Vin Diesel hams it up in Sidney Lumet's mafia courtroom drama, which still feels tired, even on DVD.
Find Me Guilty
After The Godfathers, after GoodFellas, after The Sopranos, what else can we say about mobsters? Once we've seen Tony waddle out to get the paper in his robe, is there anything left in this bag of tricks?
Find Me Guilty is the latest effort to pull a fresh rabbit out of the battered hat: It mixes the mob formula with courtroom drama, surprisingly casts Vin Diesel as the lead mobster, and makes him comical--"I'm not a gangster, I'm a gagster," as he puts it.
Like GoodFellas, it takes its inspiration from a true story: the longest criminal trial in history, in which 20 gangsters wound up acquitted of 76 charges after almost two years on trial. Diesel plays Jackie DiNorscio, a loyal mob soldier who defended himself with wisecracks and plainspoken cross-examinations designed to endear himself to the jury.
Diesel is disarmingly charming and sympathetic, even if he sometimes seems to be playing John Travolta. He captures the movie's sense of DiNorscio as a sincere, loyal jokester--not too bright, with a strong gut instinct for people and unwavering fidelity to both family and "family."
Most of the movie takes place in the courtroom, using actual trial testimony, giving it the old-fashioned, soothing, faintly boring quality you'd expect from 82-year-old director Sidney Lumet. Less fiery than your average Law & Order, it repeats the same conflicts and plot points over and over again until the trial winds down.
Ron Silver does his usual raspy/irascible thing as the judge, Peter Dinklage offers a notably bad performance as the lead lawyer, and Annabella Sciorra pops up for one scene as Diesel's wife. Alex Rocco lends gravelly credibility to the main mob boss.
The movie's tone wobbles between making fun of DiNorscio and admiring his old-school values. Lumet ladles on the sappy music, and Diesel ratchets up the puppy-dog eyes as if they're telling the story of a martyred wrong man, instead of a drug dealer who finds a clever way to beat the rap. It may be hard to find a new twist on this familiar genre, but naive hero worship doesn't seem like the best way to go. B-
Includes: Brief interview with director Sidney Lumet, trailers.
Slings and Arrows: Season 1
A Canadian TV series about a Shakespeare festival? It sounds dry as PBS, but it's actually one of the decade's liveliest shows, with a meddling gay ghost, a hot romance, a full slate of vivid characters and two peppy theme songs.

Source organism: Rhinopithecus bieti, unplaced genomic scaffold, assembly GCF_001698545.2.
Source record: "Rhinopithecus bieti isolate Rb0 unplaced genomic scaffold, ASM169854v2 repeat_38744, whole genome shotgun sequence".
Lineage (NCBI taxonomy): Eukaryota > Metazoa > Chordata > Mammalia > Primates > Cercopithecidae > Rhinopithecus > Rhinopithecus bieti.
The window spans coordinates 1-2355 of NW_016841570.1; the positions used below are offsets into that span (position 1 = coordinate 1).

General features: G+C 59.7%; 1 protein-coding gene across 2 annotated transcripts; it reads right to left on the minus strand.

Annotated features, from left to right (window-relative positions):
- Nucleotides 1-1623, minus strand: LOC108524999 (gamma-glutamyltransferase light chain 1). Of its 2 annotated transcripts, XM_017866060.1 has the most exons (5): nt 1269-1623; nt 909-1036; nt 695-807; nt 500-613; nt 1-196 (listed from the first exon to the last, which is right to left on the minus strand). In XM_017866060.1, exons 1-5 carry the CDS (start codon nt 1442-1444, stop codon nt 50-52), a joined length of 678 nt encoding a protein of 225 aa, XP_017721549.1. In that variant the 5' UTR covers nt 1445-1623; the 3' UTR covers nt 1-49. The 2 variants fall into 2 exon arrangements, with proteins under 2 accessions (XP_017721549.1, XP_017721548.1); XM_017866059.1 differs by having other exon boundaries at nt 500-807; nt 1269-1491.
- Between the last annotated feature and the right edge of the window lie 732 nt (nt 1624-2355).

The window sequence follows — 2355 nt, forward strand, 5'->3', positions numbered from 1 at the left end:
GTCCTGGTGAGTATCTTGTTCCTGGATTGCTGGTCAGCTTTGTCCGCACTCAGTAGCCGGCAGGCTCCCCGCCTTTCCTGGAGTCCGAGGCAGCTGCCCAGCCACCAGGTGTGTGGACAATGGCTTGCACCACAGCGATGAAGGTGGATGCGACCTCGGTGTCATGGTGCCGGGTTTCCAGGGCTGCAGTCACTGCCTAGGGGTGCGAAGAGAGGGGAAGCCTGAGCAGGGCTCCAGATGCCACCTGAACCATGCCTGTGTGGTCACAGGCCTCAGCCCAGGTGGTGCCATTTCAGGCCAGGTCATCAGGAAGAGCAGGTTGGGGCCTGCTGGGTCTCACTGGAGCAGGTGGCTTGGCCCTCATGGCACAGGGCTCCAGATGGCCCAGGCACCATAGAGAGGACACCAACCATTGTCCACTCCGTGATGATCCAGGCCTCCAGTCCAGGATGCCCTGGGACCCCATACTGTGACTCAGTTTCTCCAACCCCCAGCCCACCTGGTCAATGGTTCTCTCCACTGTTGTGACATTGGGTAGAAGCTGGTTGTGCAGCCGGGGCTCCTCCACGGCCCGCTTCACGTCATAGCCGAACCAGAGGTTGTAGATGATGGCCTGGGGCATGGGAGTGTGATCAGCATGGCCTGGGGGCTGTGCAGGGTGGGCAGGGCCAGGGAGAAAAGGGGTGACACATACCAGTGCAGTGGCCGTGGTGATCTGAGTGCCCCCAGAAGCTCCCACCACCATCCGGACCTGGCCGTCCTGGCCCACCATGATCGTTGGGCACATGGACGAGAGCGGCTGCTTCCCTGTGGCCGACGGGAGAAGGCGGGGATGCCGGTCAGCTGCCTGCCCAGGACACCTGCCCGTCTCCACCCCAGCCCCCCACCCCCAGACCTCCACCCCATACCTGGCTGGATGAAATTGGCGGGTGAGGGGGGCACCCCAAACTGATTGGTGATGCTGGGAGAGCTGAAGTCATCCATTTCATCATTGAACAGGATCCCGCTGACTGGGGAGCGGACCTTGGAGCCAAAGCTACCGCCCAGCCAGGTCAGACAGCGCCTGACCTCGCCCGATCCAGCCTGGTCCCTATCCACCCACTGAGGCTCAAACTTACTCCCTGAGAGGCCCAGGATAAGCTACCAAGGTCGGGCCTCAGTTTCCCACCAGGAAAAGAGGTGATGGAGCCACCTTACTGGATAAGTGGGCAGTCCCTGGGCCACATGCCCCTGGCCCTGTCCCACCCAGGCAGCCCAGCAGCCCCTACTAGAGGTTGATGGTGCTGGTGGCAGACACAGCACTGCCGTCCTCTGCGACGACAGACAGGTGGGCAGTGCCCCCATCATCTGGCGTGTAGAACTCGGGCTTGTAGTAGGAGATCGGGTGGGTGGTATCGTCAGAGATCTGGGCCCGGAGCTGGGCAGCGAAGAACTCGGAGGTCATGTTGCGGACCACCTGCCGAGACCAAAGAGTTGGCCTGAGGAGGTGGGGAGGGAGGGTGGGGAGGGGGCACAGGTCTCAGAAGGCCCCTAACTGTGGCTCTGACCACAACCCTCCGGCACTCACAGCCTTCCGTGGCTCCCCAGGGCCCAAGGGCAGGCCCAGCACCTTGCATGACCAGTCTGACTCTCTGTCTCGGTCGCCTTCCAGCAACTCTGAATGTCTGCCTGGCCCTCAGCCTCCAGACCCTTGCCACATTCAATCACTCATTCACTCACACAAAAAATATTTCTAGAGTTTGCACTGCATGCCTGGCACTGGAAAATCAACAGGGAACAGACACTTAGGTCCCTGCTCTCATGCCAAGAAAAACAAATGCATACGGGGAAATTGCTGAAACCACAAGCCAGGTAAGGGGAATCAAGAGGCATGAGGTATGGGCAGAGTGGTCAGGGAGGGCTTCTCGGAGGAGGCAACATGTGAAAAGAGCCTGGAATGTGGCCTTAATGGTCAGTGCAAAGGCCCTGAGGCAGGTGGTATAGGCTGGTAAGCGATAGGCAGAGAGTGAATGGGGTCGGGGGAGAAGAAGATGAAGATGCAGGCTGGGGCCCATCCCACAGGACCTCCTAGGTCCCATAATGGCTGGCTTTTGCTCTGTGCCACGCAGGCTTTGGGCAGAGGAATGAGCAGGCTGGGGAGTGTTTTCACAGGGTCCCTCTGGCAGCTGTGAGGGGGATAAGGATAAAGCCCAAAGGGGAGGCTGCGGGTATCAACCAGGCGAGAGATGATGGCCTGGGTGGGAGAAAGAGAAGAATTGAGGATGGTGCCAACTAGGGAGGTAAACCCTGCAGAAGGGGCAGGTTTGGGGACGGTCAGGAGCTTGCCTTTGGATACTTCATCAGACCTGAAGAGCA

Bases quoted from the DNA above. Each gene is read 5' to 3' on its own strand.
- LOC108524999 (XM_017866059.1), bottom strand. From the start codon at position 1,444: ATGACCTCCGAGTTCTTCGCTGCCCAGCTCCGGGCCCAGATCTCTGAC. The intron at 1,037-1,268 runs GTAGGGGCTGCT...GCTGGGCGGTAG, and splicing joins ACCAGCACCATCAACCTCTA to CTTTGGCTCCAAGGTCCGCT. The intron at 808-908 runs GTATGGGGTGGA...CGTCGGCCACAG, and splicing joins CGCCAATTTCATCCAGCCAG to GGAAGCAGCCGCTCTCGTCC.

The first season's six episodes, collected on this DVD, take shape around a production of Hamlet starring a Keanu Reeves-like movie star who's unsteady on his theatrical feet and winds up having an affair with the tough-minded ingenue played by Wedding Crashers cutie Rachel McAdams.
The show's center is aging boy wonder Geoffrey Tennant (played by Paul Gross, the lead of the late-'90s cult TV series Due South), who returns from a breakdown to tangle with the ghost of his mentor Oliver Welles and the very real presence of his ex-girlfriend, the theater's resident diva (who slept with Oliver while dating Geoffrey).
Meanwhile, the theater's comically spineless manager (Mark McKinney, who's also one of the show's writers) dives into a doomed affair with a dominatrix-like marketer who hopes to replace the festival with shows like Mamma Mia!
Seen in one gulp on DVD, the episodes play like one long, vivid movie, with an Altmanesque vibe of self-dramatizing performers falling in and out of love with themselves and each other. The actors are not only charming and funny but also bring emotional shadings to their characters--insecurity, ambition, envy, mortality--that make it more than just a jolly backstage comedy.
Co-created by Bob Martin, who just won a Tony for Broadway musical spoof The Drowsy Chaperone, the show first ran in the U.S. on the Sundance Channel, which is still showing the terrific second season. A
Includes: Bloopers, deleted and extended scenes, and more.